Friday 26 August 2016

Shane Coleman: Whining Coalition has made itself look spineless – it could learn a lot about authority from Haughey

Published 05/02/2013 | 17:00

IT'S time for the Coalition to develop a new narrative. Its old one has become not just tired, but panicky and desperate. The best governments ooze authority. Think back to Haughey and Ray MacSharry in 1987. Its narrative was simple but hugely reassuring for the general public: "There's a crisis. There's somebody in charge. We're going to do what has to be done."

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Contrast that with Fine Gael and Labour. Simply saying you want to make Ireland "the best small country in the world in which to do business" doesn't cut the mustard. Far too often the Coalition has given the impression that it isn't calling the shots.

It might be true that it is cleaning up the mess left by the last crowd and that its hands are somewhat tied by the bailout deal. But saying it over and over again doesn't inspire confidence that it has the answers to our many problems. The Government just sounds weak and never more so than in the past few weeks.

Ministers' outbursts on the promissory note have sounded increasingly frantic. Is there anybody in Government giving any thought to just how they sound?

The promissory notes are, of course, hugely important. Having to pay the €3.1bn would be politically very difficult and a huge fiscal challenge.

But would it really be "catastrophic" for the country, as Eamon Gilmore has said? And, presuming weekend reports are correct, is it wise for the Tanaiste to link the future of his Coalition with a deal on the promissory notes?

There is a time for brinkmanship in politics but only when you retain some control over the outcome. The ECB is calling the shots here and is known for taking a dim view of overt political pressure.

As if all that wasn't bad enough, junior minister Alex White also waded in saying that the future of pay talks might be dependent on not paying the €3.1bn.

Think about the message being sent out (presumably unintentionally). Not only is the ECB calling the shots on our bank debt, but it will also effectively decide whether or not there is a general election or a Croke Park II deal. Why do we need a government so? So much for the democratic revolution proclaimed in the Programme for Government.

Of course, Fine Gael and Labour would be failing in their national duty if they did not do all in their power to renegotiate the promissory note. And it will be a considerable coup if they succeed in replacing it with a deal spread out over 20 or 30 years, in the process reducing our annual repayment.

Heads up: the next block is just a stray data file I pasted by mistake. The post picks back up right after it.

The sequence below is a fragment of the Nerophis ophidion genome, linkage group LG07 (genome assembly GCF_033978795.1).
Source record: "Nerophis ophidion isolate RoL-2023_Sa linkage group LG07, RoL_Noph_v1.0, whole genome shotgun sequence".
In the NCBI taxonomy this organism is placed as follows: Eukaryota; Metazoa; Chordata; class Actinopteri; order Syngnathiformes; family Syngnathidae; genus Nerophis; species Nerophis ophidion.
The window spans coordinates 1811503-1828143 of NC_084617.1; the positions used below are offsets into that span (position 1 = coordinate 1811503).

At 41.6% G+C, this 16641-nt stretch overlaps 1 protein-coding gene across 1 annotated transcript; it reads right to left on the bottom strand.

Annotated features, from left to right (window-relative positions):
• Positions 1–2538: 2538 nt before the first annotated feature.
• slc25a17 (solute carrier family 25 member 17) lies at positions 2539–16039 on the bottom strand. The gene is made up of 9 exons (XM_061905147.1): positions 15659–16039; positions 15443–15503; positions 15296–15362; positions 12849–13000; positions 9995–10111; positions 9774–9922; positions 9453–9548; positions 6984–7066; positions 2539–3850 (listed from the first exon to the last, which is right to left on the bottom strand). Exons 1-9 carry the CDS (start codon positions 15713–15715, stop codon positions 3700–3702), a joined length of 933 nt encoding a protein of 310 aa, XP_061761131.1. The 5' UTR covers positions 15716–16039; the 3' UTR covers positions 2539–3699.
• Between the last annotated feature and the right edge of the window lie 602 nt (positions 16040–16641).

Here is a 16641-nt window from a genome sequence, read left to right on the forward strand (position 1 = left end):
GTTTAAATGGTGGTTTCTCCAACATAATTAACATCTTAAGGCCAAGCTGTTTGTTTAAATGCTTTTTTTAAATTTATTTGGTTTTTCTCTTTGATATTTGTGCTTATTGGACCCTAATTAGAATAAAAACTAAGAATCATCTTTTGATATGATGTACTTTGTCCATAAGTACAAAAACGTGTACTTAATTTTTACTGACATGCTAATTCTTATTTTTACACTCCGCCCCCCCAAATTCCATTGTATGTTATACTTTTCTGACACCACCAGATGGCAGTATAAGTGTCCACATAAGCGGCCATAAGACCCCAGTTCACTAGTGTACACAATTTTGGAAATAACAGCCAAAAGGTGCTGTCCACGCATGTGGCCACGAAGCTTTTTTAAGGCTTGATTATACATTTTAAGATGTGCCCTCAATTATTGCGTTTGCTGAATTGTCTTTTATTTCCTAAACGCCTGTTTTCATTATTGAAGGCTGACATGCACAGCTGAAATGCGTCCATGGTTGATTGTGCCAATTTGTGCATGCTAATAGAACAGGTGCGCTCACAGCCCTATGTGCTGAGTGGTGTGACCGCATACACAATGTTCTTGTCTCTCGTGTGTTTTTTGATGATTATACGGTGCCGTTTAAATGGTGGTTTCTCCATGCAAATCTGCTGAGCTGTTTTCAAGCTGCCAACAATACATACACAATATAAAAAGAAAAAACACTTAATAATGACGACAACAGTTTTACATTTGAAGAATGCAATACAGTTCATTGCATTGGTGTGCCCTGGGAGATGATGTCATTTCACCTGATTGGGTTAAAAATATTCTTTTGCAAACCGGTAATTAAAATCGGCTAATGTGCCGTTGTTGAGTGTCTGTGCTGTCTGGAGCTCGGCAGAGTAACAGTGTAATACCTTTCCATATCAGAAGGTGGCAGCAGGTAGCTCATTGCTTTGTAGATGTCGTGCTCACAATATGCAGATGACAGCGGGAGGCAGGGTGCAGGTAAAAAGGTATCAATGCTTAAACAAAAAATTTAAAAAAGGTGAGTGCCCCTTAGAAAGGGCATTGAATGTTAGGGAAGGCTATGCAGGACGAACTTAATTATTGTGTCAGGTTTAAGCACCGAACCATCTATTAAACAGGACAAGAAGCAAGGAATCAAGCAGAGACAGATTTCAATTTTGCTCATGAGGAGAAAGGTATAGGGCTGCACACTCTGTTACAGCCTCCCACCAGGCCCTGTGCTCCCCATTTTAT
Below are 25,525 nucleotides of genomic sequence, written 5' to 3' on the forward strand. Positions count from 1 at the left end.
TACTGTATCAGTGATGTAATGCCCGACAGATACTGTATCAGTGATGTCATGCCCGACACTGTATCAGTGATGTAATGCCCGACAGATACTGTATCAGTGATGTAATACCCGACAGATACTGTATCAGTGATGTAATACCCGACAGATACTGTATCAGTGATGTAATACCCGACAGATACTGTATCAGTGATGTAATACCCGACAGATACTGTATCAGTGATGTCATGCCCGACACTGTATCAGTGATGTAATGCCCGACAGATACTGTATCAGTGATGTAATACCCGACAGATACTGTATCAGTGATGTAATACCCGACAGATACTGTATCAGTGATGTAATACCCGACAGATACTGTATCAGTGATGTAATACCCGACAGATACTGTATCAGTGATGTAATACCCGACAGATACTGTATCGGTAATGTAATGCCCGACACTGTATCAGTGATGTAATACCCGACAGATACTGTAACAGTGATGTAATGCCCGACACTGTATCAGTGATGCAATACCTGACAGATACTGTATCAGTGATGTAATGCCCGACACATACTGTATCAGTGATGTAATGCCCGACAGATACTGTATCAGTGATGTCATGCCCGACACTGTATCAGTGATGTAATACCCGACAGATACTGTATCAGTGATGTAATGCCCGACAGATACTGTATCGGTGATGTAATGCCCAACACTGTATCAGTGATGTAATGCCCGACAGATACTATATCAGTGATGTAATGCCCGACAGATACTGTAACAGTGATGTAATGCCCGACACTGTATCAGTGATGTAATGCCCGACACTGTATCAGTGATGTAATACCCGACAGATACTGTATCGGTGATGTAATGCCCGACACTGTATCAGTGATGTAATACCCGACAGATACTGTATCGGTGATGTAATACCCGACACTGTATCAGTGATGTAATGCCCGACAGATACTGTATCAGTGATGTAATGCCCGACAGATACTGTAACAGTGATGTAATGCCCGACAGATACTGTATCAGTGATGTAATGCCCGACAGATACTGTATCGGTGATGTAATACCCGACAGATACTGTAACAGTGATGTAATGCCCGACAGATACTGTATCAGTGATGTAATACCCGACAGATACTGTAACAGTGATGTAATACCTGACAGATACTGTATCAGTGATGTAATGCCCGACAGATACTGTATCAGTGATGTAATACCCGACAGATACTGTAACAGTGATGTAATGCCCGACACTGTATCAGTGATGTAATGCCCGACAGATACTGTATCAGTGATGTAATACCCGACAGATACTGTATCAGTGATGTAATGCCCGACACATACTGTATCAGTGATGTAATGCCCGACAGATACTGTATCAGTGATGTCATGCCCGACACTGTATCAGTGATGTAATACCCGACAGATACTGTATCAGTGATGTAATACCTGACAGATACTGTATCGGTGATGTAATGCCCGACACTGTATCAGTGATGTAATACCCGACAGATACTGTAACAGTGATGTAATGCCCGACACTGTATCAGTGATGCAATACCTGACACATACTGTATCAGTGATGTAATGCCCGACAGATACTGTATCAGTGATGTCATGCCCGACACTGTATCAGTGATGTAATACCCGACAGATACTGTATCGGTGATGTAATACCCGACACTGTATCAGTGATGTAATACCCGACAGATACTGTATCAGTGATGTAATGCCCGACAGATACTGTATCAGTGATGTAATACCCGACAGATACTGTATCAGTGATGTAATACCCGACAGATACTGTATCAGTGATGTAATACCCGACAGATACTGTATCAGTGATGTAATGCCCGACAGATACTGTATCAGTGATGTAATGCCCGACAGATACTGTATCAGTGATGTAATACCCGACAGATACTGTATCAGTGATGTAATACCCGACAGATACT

But it won't be a panacea. There are bigger issues at stake. And by magnifying the importance of the promissory note, the Government is giving credence to those who wrongly and simplistically argue that all our woes (a property tax, water charges, cutbacks etc) are down to having to pay our banks' debt.

Even a casual glance at the budgetary figures tells us that our problems are far more acute.

The private fear among troika figures is that the Government has become too focused on bank debt at the expense of real reform. They believe there hasn't been enough progress on the public sector pay bill, long-term unemployment, over-runs in the health budget, changing our social welfare system and eliminating anti-competitive practices.

Listening to the broken record of Fine Gael and, particularly, Labour figures in recent weeks, it's impossible to disagree. Where is the reforming zeal in this Government?

Ironically, the one minister who does seem to have the bit between his teeth on reform is the one who is currently getting the most flack. Alan Shatter mightn't be everyone's cup of tea, but he does want to change things in his ministry.

The closure of garda stations was always going to be a tough sell. But the Government has largely failed to argue its case, allowing emotion and local vested interests to control the debate.

The Coalition can point to best practice internationally – mobile, well-resourced and high-intelligence police units – and appeal to the middle ground by making a virtue out of reform. But whether it's because it has been distracted by the bank debt issue or paralysed by poor opinion poll ratings (or both), it hasn't done so. It's now firmly on the backfoot on the issue.

And that's happening too often, in too many areas. The Coalition needs to readjust its focus and start worrying about the things it can control – of which there are many – instead of very publicly emoting about what it can't.

It's a government's job to govern. Fine Gael and Labour need to demonstrate – through actions, not words – that they, and not the ECB, are running the country.

Shane Coleman is political editor of Newstalk 106-108FM

Irish Independent

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